The best organizations institute a performance management system to implement a cascading set of project review meetings focused on assessing the progress of value-creation initiatives. Building on a foundation of quality data, the right performance conversations must take place at all levels of the organization.
Companies should also be prepared to reexamine their stage-gate governance system to shift from an assurance mindset (often drowning in bureaucracy and needless reporting) to an investor mindset. Critical value-enabling activities should be defined at each stage of the project life cycle, supported by a playbook of best practices for execution and implemented by a project review board. While governance processes exist, they often involve reporting without decision making or are not focused on the right outcomes—for example, ensuring that the investment decision and thesis remain valid through a project’s life. Quite often, companies provide incentives for project managers to execute an outdated project plan rather than deliver against the organization’s needs and goals.
Creating project transparency is also critical. Companies should establish a digital nerve center—or control tower—that collects field-level data to establish a single source of truth and implement predictive analytics. Equally important, companies must address capability building to ensure that the team has a solid understanding of the baseline and embraces data-based decision making.
Companies should stand up delivery teams that integrate owner and contractor groups across disciplines and institute a consistent and effective project management rhythm that can identify risks and opportunities over a project’s duration. Once delivery teams prioritize the biggest opportunities, dedicated capacity should be allocated to solve a project’s most challenging problems. Finally, companies should build and deploy comprehensive programs that improve culture and workforce capabilities throughout the organization, including the front line.
Many organizations struggle to get a clear view of how projects are performing, which limits the possibility for timely interventions, decision making, and resource planning. By digitalizing the performance management of construction projects using timely and transparent project data, companies can track value capture and leading indicators while making data available across the enterprise. Using a single source of truth can reduce delivery risk, increase responsiveness, and enable a more proactive approach to the identification of issues and the capture of opportunities. The most advanced projects build automated, real-time control towers that consolidate information across systems, engineering disciplines, project sites, contractors, and broader stakeholders. The ability to integrate data sets speeds decision making, unlocks further insights, and promotes collaborative problem solving between the company that owns the capital project and the engineering, procurement, and construction company.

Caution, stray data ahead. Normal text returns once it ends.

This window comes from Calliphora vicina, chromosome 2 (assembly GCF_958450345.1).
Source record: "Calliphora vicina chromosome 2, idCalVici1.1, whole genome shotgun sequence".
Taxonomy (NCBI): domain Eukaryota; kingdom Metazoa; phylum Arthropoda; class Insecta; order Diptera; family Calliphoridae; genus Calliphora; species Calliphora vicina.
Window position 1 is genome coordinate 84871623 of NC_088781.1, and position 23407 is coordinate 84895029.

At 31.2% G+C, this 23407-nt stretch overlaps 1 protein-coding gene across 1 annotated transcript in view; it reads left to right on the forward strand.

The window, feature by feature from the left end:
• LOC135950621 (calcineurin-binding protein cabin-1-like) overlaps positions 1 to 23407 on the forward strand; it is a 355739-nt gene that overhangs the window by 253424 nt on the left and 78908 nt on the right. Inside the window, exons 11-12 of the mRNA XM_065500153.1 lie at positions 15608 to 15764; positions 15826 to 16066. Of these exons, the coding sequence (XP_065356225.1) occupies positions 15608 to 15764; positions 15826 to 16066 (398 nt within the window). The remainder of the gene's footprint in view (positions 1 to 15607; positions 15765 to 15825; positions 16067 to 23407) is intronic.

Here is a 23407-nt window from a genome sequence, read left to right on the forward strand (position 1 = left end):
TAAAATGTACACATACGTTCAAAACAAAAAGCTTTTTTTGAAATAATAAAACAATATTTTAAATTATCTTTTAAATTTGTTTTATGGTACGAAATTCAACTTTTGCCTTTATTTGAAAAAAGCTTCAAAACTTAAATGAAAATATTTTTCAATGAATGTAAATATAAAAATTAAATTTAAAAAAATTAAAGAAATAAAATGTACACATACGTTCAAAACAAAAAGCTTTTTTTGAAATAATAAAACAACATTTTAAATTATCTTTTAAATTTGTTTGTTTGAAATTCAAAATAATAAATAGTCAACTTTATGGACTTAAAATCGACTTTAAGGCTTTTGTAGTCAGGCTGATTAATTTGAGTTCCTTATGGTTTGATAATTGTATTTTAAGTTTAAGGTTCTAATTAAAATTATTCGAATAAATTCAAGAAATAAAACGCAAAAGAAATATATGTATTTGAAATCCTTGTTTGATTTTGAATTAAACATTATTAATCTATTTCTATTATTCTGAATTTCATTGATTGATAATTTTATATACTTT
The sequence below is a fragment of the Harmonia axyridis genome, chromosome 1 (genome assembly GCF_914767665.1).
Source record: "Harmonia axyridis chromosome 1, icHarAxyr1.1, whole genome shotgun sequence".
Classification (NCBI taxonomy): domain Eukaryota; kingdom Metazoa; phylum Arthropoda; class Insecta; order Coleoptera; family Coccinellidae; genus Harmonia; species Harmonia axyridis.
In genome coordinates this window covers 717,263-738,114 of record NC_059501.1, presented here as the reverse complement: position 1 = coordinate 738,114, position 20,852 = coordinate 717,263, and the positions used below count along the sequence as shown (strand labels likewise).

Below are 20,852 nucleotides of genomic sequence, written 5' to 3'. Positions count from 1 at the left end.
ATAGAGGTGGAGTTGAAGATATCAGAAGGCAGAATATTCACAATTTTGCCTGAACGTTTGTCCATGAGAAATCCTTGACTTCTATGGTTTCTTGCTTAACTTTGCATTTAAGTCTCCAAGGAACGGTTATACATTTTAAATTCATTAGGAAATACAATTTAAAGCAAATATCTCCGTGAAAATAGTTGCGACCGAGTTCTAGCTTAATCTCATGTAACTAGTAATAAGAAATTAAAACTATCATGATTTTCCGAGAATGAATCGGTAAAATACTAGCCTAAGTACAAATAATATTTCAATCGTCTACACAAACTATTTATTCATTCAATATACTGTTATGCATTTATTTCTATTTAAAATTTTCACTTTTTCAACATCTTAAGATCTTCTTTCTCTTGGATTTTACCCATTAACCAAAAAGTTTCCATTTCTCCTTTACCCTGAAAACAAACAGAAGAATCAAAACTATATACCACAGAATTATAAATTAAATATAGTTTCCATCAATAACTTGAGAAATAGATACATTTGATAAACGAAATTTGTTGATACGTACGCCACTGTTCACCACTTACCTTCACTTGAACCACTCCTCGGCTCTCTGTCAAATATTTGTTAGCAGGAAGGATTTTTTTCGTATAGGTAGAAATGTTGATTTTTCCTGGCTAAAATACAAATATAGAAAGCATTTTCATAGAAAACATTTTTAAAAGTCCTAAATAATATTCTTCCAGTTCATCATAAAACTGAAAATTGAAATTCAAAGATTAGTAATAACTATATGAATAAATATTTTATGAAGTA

Ways of working
In many cases, executives are unwilling to engage in comprehensive capital reviews because they lack a sufficient understanding of capital management processes, and project managers can be afraid to expose this lack of proficiency. Agile practices can facilitate rapid and effective decision making by bringing together cross-functional project teams. Under this approach, organizations establish daily stand-ups, weekly showcases, and fortnightly sprints to help eliminate silos and maintain a focus on top priorities. Agility must be supported by an organizational structure, well-developed team capabilities, and an investment mindset. Organizations should also build skills and establish a culture of cooperation to optimize their capital investments.
We do recognize that getting capital expenditure management right feels like a lot to do well. And although many of these tasks are somehow done by a slew of companies, pockets of organizational excellence can be undermined instantly (and sometimes existentially) by one big project that goes wrong or a strategic misfire that pushes an organization from being a leader to a laggard in the investment cycle. In some ways, capital expenditure management leaders face similar challenges to those in other functions that have already undergone major productivity improvements: often these challenges are not technical problems but instead relate to how people work together toward a common goal.
Yet we believe organizations have a significant opportunity to fundamentally improve project outcomes by rethinking traditional approaches to project delivery. Sustainable improvements can be achieved by resizing the project portfolio, optimizing the cash flows for individual projects, and improving and reducing individual project delivery risk.